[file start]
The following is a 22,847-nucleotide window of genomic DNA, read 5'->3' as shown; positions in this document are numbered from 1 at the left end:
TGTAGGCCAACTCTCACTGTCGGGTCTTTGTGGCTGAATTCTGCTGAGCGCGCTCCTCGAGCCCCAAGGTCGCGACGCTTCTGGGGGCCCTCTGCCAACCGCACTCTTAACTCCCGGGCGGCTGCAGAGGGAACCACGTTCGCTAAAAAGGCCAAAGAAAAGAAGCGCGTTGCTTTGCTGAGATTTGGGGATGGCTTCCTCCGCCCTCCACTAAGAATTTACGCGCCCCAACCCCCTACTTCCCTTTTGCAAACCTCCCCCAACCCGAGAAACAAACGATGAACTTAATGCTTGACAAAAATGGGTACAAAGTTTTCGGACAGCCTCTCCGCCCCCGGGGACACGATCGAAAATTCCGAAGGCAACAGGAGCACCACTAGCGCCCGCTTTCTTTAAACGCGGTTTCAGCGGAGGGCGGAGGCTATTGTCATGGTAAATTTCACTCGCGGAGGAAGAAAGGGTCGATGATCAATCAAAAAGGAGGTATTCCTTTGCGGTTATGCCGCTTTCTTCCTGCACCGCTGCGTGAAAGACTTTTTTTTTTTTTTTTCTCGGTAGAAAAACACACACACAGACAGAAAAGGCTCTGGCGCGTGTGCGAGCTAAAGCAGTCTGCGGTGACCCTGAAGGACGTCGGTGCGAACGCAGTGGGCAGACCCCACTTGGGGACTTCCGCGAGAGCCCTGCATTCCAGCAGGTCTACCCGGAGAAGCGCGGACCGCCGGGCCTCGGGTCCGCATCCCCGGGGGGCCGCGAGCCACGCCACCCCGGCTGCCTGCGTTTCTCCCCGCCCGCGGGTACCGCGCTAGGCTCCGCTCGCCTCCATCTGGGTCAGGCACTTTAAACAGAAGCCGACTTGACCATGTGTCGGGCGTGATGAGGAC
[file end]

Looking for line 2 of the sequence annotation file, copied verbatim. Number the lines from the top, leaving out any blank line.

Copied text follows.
TGTAGGCCAACTCTCACTGTCGGGTCTTTGTGGCTGAATTCTGCTGAGCGCGCTCCTCGAGCCCCAAGGTCGCGACGCTTCTGGGGGCCCTCTGCCAACCGCACTCTTAACTCCCGGGCGGCTGCAGAGGGAACCACGTTCGCTAAAAAGGCCAAAGAAAAGAAGCGCGTTGCTTTGCTGAGATTTGGGGATGGCTTCCTCCGCCCTCCACTAAGAATTTACGCGCCCCAACCCCCTACTTCCCTTTTGCAAACCTCCCCCAACCCGAGAAACAAACGATGAACTTAATGCTTGACAAAAATGGGTACAAAGTTTTCGGACAGCCTCTCCGCCCCCGGGGACACGATCGAAAATTCCGAAGGCAACAGGAGCACCACTAGCGCCCGCTTTCTTTAAACGCGGTTTCAGCGGAGGGCGGAGGCTATTGTCATGGTAAATTTCACTCGCGGAGGAAGAAAGGGTCGATGATCAATCAAAAAGGAGGTATTCCTTTGCGGTTATGCCGCTTTCTTCCTGCACCGCTGCGTGAAAGACTTTTTTTTTTTTTTTTCTCGGTAGAAAAACACACACACAGACAGAAAAGGCTCTGGCGCGTGTGCGAGCTAAAGCAGTCTGCGGTGACCCTGAAGGACGTCGGTGCGAACGCAGTGGGCAGACCCCACTTGGGGACTTCCGCGAGAGCCCTGCATTCCAGCAGGTCTACCCGGAGAAGCGCGGACCGCCGGGCCTCGGGTCCGCATCCCCGGGGGGCCGCGAGCCACGCCACCCCGGCTGCCTGCGTTTCTCCCCGCCCGCGGGTACCGCGCTAGGCTCCGCTCGCCTCCATCTGGGTCAGGCACTTTAAACAGAAGCCGACTTGACCATGTGTCGGGCGTGATGAGGAC